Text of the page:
Form and function in the evolution of dermatophytes
Richard C. Summerbell
Mycology, Laboratories Branch, Ontario Ministry of Health, Toronto, Ontario,
The phenotype of dermatophytes has been radically influenced by two very
different evolutionary paths: that of the mostly sexual, soil-associated
species, and that of the mostly asexual, non-soil-associated species. The
former category, including geophiles and some zoophiles, is characterized
by well established conidial dimorphism and the presence of apparent anti-arthropod-grazing
structures such as helical appendages, as well as by growth factor independence,
functional urease enzyme, and hair perforation organs. The latter category,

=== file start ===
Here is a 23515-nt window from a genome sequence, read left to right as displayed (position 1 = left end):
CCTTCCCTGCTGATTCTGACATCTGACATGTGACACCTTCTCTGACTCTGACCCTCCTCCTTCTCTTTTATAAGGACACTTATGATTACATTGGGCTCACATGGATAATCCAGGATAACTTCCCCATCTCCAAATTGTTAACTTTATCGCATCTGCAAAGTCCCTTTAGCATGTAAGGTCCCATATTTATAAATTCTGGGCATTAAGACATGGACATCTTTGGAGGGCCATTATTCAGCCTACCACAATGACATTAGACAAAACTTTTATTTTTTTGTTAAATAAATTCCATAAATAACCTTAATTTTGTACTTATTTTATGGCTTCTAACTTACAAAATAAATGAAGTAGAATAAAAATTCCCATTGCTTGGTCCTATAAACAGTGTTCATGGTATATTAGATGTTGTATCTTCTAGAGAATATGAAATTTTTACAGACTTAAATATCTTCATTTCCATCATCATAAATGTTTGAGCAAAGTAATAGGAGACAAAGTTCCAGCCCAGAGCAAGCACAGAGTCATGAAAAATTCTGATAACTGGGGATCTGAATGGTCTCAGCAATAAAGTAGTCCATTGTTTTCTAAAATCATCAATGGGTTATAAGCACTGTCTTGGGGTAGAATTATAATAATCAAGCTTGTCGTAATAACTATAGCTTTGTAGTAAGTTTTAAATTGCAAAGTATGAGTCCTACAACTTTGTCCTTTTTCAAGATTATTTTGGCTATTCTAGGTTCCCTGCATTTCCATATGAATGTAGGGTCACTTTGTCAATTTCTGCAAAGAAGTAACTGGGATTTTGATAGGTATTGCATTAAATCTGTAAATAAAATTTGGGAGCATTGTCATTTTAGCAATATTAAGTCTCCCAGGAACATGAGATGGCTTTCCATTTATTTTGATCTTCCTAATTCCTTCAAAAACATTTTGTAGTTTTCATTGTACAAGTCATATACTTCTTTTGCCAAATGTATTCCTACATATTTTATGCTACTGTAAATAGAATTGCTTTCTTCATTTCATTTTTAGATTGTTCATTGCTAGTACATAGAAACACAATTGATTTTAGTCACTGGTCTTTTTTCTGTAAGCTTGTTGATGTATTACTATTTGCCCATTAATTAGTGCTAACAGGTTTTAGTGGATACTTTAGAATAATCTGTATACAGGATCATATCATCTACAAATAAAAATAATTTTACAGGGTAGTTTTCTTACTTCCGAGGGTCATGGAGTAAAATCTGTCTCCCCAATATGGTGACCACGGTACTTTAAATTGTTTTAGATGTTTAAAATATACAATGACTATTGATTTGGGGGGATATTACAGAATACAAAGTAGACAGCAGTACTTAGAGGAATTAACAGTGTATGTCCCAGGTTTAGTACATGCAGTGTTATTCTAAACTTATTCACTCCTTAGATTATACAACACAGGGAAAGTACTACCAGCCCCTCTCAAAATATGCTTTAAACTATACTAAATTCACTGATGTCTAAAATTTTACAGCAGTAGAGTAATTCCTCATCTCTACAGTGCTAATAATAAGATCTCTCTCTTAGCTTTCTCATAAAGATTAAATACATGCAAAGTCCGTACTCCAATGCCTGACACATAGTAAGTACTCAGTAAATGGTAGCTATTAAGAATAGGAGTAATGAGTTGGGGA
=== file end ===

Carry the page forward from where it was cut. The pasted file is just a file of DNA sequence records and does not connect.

including some zoophiles and all anthropophiles, is characterized by loss
of some or all of the above characters. Phenotypic characters which are
retained in the non-soil-associated dermatophytes, and likely selected
for in their niche, include the production of infectious "substrate arthroconidia"
and the production of secondary metabolites, often seen as coloured compounds
in culture. The presence of xanthomegnin and other secondary metabolites,
which have no known function in pathogenesis, may reflect deterrence of
bacterial competitors in skin and nails. The diversity of such compounds
may reflect "anomalizing selection" operational in the evolutionary maintenance
of a general inhibition of unspecialized, opportunistic competitors. These
competitors are non-specifically deterred by the saturation of the fungally
colonized area with large quantities of metabolically inaccessible material,
which must be maintained as inaccessible by evolutionarily accelerated
but relatively undirected change.
In: Kushwaha RKS, Guarro J (Eds.). Biology
of Dermatophytes and other Keratinophilic Fungi.
2000-2017@ Revista Iberoamericana de Micología. All rights reserved.
Revista Iberoamericana de Micología, Bilbao, 2000.